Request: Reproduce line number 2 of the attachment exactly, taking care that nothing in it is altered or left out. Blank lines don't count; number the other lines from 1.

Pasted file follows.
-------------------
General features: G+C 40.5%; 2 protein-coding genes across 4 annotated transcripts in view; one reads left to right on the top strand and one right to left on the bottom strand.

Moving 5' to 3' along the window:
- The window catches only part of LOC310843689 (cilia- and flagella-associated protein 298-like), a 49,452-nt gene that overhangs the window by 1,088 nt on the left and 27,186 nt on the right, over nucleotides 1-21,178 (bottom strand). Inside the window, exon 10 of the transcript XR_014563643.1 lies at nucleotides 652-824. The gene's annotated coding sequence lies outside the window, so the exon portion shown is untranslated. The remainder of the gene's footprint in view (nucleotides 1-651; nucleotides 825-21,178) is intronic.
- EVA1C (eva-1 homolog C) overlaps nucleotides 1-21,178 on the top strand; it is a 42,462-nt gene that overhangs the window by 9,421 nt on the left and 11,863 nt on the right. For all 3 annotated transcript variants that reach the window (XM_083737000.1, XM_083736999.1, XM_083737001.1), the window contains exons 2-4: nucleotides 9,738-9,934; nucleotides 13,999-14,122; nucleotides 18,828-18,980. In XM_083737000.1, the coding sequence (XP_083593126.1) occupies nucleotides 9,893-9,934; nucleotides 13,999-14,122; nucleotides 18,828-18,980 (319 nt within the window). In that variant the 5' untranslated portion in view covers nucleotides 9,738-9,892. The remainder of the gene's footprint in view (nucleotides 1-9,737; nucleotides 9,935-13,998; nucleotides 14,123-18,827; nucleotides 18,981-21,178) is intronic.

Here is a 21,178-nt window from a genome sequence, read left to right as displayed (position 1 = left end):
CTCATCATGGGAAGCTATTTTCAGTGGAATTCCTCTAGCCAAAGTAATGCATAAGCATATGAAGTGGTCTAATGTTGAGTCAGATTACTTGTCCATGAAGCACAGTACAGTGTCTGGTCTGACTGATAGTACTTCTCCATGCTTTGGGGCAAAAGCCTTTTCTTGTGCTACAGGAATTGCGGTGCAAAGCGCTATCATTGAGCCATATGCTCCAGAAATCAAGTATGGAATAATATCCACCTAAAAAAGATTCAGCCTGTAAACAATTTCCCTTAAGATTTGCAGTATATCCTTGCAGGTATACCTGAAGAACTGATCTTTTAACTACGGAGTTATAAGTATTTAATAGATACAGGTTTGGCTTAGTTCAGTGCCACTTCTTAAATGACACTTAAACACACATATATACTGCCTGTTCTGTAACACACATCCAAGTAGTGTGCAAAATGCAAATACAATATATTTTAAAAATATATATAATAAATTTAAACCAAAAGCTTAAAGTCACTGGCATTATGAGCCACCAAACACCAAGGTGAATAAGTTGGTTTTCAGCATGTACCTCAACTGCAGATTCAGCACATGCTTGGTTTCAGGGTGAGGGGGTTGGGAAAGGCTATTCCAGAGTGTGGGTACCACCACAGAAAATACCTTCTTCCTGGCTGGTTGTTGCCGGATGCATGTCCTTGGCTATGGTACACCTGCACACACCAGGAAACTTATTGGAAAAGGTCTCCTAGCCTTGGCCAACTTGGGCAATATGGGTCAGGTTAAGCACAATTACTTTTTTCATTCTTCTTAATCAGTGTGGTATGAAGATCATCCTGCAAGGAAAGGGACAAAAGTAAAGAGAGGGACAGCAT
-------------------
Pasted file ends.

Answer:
Moving 5' to 3' along the window: